Florida OPutdoor Photography Tips - Shooting in Bright Sunlight


Shooting in Bright Sun

Why brighter isn't always better

 

 

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When Too Much Light Is Not Good


Bright sunlight, unfortunately, is usually more of a hindrance than a help for photographers.

The best pictures have rich, saturated colors, but in dazzling sunlight, many colors tend to glare brightly.

To compensate, underexpose by one-third or two-thirds of an F-stop. Bracketing with these two exposures will reveal what works best for a particular camera.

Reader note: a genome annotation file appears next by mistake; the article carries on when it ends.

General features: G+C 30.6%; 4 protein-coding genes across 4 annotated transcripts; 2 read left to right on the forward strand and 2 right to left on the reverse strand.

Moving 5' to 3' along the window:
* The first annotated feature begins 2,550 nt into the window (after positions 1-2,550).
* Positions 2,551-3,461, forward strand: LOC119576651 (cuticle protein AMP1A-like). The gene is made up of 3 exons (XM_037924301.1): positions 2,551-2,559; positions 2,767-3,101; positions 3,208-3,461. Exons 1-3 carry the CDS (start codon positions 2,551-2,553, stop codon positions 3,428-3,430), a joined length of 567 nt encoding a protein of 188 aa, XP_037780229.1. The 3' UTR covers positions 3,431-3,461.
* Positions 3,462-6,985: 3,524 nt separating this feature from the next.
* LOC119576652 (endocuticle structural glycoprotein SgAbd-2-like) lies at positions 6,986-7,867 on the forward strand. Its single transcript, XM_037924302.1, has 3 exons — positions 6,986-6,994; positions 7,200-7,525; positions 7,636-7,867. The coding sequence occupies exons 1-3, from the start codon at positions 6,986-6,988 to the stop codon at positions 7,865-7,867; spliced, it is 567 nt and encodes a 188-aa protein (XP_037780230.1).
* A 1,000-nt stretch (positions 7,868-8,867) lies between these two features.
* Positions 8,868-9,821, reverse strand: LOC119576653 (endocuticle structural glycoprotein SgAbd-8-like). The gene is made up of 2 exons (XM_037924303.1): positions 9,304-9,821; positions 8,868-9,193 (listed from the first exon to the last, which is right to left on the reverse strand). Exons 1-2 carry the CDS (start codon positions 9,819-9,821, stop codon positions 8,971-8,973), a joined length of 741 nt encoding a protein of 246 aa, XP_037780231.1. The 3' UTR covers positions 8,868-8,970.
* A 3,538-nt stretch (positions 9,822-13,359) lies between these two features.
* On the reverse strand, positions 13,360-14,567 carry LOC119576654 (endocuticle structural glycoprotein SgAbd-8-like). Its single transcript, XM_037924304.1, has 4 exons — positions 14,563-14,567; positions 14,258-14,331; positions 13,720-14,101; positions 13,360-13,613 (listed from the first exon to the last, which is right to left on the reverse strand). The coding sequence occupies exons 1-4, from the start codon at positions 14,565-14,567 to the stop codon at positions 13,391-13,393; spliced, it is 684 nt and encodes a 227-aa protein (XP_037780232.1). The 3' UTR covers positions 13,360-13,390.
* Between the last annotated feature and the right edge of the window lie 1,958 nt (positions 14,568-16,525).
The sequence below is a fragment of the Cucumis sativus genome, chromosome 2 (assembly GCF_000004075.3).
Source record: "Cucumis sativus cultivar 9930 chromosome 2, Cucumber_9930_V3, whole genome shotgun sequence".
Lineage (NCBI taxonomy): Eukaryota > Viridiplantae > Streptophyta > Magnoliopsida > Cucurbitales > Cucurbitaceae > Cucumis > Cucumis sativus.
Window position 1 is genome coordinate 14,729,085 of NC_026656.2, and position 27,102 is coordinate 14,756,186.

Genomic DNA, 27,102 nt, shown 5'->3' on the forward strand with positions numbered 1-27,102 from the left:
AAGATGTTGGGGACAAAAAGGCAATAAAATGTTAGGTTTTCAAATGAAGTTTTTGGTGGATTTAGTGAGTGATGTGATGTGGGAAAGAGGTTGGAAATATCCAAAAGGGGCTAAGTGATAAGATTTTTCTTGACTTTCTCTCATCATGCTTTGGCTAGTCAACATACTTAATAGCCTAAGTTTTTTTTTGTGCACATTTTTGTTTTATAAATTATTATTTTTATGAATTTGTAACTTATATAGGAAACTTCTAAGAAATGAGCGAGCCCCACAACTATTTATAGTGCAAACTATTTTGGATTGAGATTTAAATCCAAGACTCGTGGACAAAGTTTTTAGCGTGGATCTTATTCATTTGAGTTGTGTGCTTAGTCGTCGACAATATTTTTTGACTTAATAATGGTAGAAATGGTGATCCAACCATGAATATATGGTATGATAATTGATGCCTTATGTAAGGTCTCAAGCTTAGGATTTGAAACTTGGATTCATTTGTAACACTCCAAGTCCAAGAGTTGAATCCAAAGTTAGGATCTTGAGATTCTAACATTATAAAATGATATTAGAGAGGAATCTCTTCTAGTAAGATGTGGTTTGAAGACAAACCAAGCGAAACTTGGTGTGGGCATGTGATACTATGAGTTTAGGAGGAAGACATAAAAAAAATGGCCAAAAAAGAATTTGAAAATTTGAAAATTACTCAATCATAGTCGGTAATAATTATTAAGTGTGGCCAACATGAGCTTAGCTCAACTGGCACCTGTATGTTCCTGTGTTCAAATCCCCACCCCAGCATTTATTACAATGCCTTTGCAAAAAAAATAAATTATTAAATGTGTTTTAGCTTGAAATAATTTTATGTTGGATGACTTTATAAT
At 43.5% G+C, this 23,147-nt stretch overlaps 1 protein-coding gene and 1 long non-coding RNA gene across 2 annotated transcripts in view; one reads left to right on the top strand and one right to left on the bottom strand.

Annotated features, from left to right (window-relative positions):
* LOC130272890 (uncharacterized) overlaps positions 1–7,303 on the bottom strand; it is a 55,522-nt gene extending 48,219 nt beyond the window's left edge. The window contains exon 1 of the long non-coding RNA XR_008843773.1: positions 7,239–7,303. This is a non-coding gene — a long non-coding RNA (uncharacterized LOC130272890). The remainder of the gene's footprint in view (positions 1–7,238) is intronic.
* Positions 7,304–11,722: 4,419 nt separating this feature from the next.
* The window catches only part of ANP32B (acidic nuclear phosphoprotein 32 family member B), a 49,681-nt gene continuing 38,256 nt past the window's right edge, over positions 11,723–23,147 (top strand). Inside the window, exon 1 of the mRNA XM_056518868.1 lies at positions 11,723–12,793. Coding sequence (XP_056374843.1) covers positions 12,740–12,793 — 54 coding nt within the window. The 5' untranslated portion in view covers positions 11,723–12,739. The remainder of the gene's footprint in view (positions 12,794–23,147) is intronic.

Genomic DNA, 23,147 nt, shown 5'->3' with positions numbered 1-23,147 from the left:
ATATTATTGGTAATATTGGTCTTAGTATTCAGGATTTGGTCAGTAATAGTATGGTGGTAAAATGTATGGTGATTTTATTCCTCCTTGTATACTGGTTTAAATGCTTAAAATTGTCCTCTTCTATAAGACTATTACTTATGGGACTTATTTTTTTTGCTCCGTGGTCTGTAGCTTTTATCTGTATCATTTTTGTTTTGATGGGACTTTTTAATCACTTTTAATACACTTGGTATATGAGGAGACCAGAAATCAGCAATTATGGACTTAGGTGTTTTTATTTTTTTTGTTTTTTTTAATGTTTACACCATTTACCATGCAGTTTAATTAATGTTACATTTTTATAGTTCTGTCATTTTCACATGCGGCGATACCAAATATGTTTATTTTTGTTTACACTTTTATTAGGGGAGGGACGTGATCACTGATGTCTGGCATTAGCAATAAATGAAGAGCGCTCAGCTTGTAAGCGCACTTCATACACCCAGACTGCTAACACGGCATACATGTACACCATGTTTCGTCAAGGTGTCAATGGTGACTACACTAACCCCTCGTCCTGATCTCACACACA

When trying to shoot objects under the water, especially very clear water like that in the Keys, the use of a polarizing filter will help "see through" the surface glare.

The glare on the water is like light reflected on a mirror. Depending on the angle of the light, it may not be possible to avoid the reflection. A polarizing filter is the only way to work around it. A porpoise or manatee, for example, becomes much more visible when the surface glare is reduced.


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